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The Aranui 3 sails the remote Marquesas Islands in French Polynesia.

The Aranui 3 sails the remote Marquesas Islands in French Polynesia. Photo courtesy of Aranui 3.

Some of the most interesting things you pick up at a huge travel-trade gathering like this past weekend’s New York Times Travel Show are what I would call tidbits — not big enough for an entire blog post, but nonetheless fun stuff.

Here are a few of my favorites from the show:

* You have to love a company — in this case Lion World Travel — whose eastern USA director of sales’ business card is, quote, “made by hand using the sanitized fibre from the dung of elephants, rhino and other wild herbivores of Africa.”

I didn’t get to meet the director of sales — Kathi Scott of Toronto — but her “100 % natural, 100% African, 110% recycled” paper business card intrigued me enough that I googled Lion World Travel and found it to have a very inviting looking website that promised “Extraordinary Experiences of Affordable Luxury” in African safaris stretching from Kenya down to South Africa. (One look at an image of a luxury safari tent and I was hooked.) It’s part of the giant Travel Corporation, which includes a number of fine travel brands, including Insight Vacations, Trafalgar and Red Carnation Hotels.

* Even though I always take a terrible passport photo — even worse than the typical passport photo — I was intrigued by a booth run by a passport services company called ItsEasy Passport & Visa, with offices on Lexington Avenue in New York City.

They were offering free passport photos — with only a  minute’s wait — if you stepped into their lair and stared glumly ahead at their photographer (I think the staring glumly ahead part was optional, which is probably why I take such a terrible passport photo. The little boy right ahead of me smiled broadly and took a great photo).

This was to publicize a service they have in which, after downloading their ItsEasy iPhone Photo App,  you can take your own passport photo (or have a friend help), which you can then upload along with your order for an expedited passport or visa, and they’ll process the photos for free and ship them to wherever you are.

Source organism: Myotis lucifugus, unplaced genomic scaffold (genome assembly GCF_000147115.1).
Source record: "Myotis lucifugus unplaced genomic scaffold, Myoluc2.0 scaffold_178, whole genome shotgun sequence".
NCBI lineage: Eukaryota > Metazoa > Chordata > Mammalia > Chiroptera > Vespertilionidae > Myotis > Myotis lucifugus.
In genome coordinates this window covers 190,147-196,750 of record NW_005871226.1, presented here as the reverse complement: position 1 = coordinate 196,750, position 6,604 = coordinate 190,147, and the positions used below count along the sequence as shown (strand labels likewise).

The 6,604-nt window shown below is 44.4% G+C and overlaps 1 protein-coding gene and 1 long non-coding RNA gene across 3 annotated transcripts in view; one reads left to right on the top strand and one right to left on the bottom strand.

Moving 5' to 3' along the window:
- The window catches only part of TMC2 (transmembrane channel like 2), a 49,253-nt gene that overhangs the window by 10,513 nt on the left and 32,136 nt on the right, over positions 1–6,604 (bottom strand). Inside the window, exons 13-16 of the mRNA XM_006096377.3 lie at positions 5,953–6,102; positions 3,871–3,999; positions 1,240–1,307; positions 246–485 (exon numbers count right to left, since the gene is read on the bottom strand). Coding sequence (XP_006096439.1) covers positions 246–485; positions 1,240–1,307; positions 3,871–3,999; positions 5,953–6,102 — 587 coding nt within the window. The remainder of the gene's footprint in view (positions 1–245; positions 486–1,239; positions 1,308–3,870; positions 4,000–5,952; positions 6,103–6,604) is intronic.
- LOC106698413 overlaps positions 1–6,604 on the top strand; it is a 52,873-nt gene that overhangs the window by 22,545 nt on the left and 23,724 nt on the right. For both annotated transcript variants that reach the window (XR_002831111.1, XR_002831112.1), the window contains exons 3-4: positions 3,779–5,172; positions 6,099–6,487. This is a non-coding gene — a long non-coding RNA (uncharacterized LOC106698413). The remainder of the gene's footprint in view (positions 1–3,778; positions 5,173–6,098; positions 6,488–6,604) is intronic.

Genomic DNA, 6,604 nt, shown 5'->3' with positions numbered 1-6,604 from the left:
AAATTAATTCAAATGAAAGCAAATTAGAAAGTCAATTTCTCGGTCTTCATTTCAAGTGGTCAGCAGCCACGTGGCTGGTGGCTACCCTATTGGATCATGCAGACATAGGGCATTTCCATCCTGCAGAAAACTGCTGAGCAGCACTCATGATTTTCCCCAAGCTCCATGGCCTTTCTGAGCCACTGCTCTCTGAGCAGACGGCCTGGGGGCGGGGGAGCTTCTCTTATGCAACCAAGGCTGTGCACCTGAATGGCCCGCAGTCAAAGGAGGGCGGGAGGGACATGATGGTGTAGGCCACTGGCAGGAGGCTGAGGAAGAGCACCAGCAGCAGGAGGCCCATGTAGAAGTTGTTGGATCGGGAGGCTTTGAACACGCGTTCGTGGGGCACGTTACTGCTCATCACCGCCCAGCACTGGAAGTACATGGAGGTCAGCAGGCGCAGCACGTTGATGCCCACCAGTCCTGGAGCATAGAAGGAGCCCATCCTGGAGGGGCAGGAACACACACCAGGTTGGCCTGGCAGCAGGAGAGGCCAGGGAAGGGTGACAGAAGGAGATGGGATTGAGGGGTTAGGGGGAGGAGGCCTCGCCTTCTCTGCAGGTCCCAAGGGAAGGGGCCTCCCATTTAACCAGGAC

Of course, you will pay for the expedited passport or visa, but if you’re stuck in Kathmandu, need a new passport or visa and lack photos, it could come in extremely handy. And if you look too glum, smile too broadly, or upload a photo that doesn’t meet government standards, the folks at ItsEasy will let you know and you can try again.

Le Boat has a wide range of boats available for you to captain on European waterways. Photo from Le Boat

Le Boat has a wide range of boats available for you to captain on European waterways. Photo from Le Boat.

* You can hire a boat from a company called Le Boat and cruise along various waterways in Europe — canals and rivers in France, Italy, the UK and several other countries — with no previous experience and no boating license. You can try this for a day, a weekend, or a week or two if you like.  The boats range from luxury to budget and include kitchens and sleeping quarters.

When you go to pick up your boat, they’ll give you some safety and practical instructions — like how to tie a knot when mooring your boat — and off you go. Just save the martinis for after you tie up the boat for the night.

* Speaking of boats, the wonderfully atmospheric half-cargo, half-passenger ship Aranui 3 — which sails from Tahiti out to the remote Marquesas Islands in French Polynesia every 17 days, bringing cruise passengers to these beautiful islands as well as vital supplies to the islanders — will be replaced in the next year or so by a new ship, the Aranui 5.

At the Travel Show, you could pick up brochures about the Aranui(s) and their itinerary, which now includes Bora Bora. (I took the trip to the Marquesas last year — no Bora Bora, but it was terrific nonetheless.)

But what, you may ask, happened to the Aranui 4? It seems the company that runs the Aranui is owned by Chinese Tahitians, and four is an unlucky number in Chinese, so they just decided to skip Aranui 4 and go right to Aranui 5.

But wait, one of the Tahiti representatives at the Travel Show pointed out, is naming a boat the Aranui 5 really such a great idea in French Polynesia, where the word for “5” is cinq — pronounced “sank”?

Now that’s a cross-cultural conundrum that you would only find in a polyglot culture like Tahiti. And just the kind of tidbit I love.

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According to government and private surveys:

  • Leading-edge baby boomers (born between 1946 and 1955) and seniors account for four out of every five dollars spent on luxury travel today.
  • Roughly half the consumer spending money in the U.S.--more than $2 trillion--is in the hands of leading-edge baby boomers and seniors.
  • Baby boomers (born 1946-1964) travel more than any other age group.
  • When asked what they would most like to spend their money on, baby boomers answered “travel” more than any other category, including improving their health or finances.

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